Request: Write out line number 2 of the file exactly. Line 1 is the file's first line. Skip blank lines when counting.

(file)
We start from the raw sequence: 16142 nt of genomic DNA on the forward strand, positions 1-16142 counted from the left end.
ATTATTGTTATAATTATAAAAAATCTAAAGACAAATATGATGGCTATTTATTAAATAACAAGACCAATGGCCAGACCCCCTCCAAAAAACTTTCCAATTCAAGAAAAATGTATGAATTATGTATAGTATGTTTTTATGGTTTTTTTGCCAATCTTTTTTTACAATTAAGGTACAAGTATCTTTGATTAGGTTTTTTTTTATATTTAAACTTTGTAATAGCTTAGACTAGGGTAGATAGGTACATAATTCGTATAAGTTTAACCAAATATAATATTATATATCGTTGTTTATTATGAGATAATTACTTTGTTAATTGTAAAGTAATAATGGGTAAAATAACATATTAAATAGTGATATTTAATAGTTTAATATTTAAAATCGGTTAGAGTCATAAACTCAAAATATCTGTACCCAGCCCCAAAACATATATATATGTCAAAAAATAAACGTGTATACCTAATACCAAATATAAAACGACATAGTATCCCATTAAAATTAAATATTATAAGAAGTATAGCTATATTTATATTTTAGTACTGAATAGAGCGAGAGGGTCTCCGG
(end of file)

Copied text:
ATTATTGTTATAATTATAAAAAATCTAAAGACAAATATGATGGCTATTTATTAAATAACAAGACCAATGGCCAGACCCCCTCCAAAAAACTTTCCAATTCAAGAAAAATGTATGAATTATGTATAGTATGTTTTTATGGTTTTTTTGCCAATCTTTTTTTACAATTAAGGTACAAGTATCTTTGATTAGGTTTTTTTTTATATTTAAACTTTGTAATAGCTTAGACTAGGGTAGATAGGTACATAATTCGTATAAGTTTAACCAAATATAATATTATATATCGTTGTTTATTATGAGATAATTACTTTGTTAATTGTAAAGTAATAATGGGTAAAATAACATATTAAATAGTGATATTTAATAGTTTAATATTTAAAATCGGTTAGAGTCATAAACTCAAAATATCTGTACCCAGCCCCAAAACATATATATATGTCAAAAAATAAACGTGTATACCTAATACCAAATATAAAACGACATAGTATCCCATTAAAATTAAATATTATAAGAAGTATAGCTATATTTATATTTTAGTACTGAATAGAGCGAGAGGGTCTCCGG